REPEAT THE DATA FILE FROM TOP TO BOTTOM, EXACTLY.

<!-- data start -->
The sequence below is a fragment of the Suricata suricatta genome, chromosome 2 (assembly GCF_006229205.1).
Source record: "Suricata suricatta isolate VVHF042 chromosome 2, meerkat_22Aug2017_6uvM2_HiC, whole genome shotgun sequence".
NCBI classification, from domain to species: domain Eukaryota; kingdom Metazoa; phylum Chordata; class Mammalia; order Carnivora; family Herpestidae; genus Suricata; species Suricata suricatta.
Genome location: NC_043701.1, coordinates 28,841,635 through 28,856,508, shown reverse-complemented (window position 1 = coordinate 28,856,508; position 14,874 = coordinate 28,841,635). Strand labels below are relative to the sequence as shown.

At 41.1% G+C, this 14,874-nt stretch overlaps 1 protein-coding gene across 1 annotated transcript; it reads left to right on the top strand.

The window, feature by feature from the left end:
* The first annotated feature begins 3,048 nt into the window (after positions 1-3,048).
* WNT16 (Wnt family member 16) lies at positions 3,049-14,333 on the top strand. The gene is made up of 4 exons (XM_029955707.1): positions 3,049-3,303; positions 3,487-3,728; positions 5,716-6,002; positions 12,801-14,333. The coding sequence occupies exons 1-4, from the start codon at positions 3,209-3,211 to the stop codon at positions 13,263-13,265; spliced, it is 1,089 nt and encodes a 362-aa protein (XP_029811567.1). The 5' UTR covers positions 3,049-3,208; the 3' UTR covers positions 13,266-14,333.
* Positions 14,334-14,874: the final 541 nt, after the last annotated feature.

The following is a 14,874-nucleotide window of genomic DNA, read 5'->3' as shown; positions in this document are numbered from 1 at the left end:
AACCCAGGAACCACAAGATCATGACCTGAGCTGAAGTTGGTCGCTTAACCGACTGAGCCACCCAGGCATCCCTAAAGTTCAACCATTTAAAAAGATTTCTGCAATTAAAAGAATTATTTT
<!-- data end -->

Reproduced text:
The sequence below is a fragment of the Suricata suricatta genome, chromosome 2 (assembly GCF_006229205.1).
Source record: "Suricata suricatta isolate VVHF042 chromosome 2, meerkat_22Aug2017_6uvM2_HiC, whole genome shotgun sequence".
NCBI classification, from domain to species: domain Eukaryota; kingdom Metazoa; phylum Chordata; class Mammalia; order Carnivora; family Herpestidae; genus Suricata; species Suricata suricatta.
Genome location: NC_043701.1, coordinates 28,841,635 through 28,856,508, shown reverse-complemented (window position 1 = coordinate 28,856,508; position 14,874 = coordinate 28,841,635). Strand labels below are relative to the sequence as shown.

At 41.1% G+C, this 14,874-nt stretch overlaps 1 protein-coding gene across 1 annotated transcript; it reads left to right on the top strand.

The window, feature by feature from the left end:
* The first annotated feature begins 3,048 nt into the window (after positions 1-3,048).
* WNT16 (Wnt family member 16) lies at positions 3,049-14,333 on the top strand. The gene is made up of 4 exons (XM_029955707.1): positions 3,049-3,303; positions 3,487-3,728; positions 5,716-6,002; positions 12,801-14,333. The coding sequence occupies exons 1-4, from the start codon at positions 3,209-3,211 to the stop codon at positions 13,263-13,265; spliced, it is 1,089 nt and encodes a 362-aa protein (XP_029811567.1). The 5' UTR covers positions 3,049-3,208; the 3' UTR covers positions 13,266-14,333.
* Positions 14,334-14,874: the final 541 nt, after the last annotated feature.

The following is a 14,874-nucleotide window of genomic DNA, read 5'->3' as shown; positions in this document are numbered from 1 at the left end:
AACCCAGGAACCACAAGATCATGACCTGAGCTGAAGTTGGTCGCTTAACCGACTGAGCCACCCAGGCATCCCTAAAGTTCAACCATTTAAAAAGATTTCTGCAATTAAAAGAATTATTTT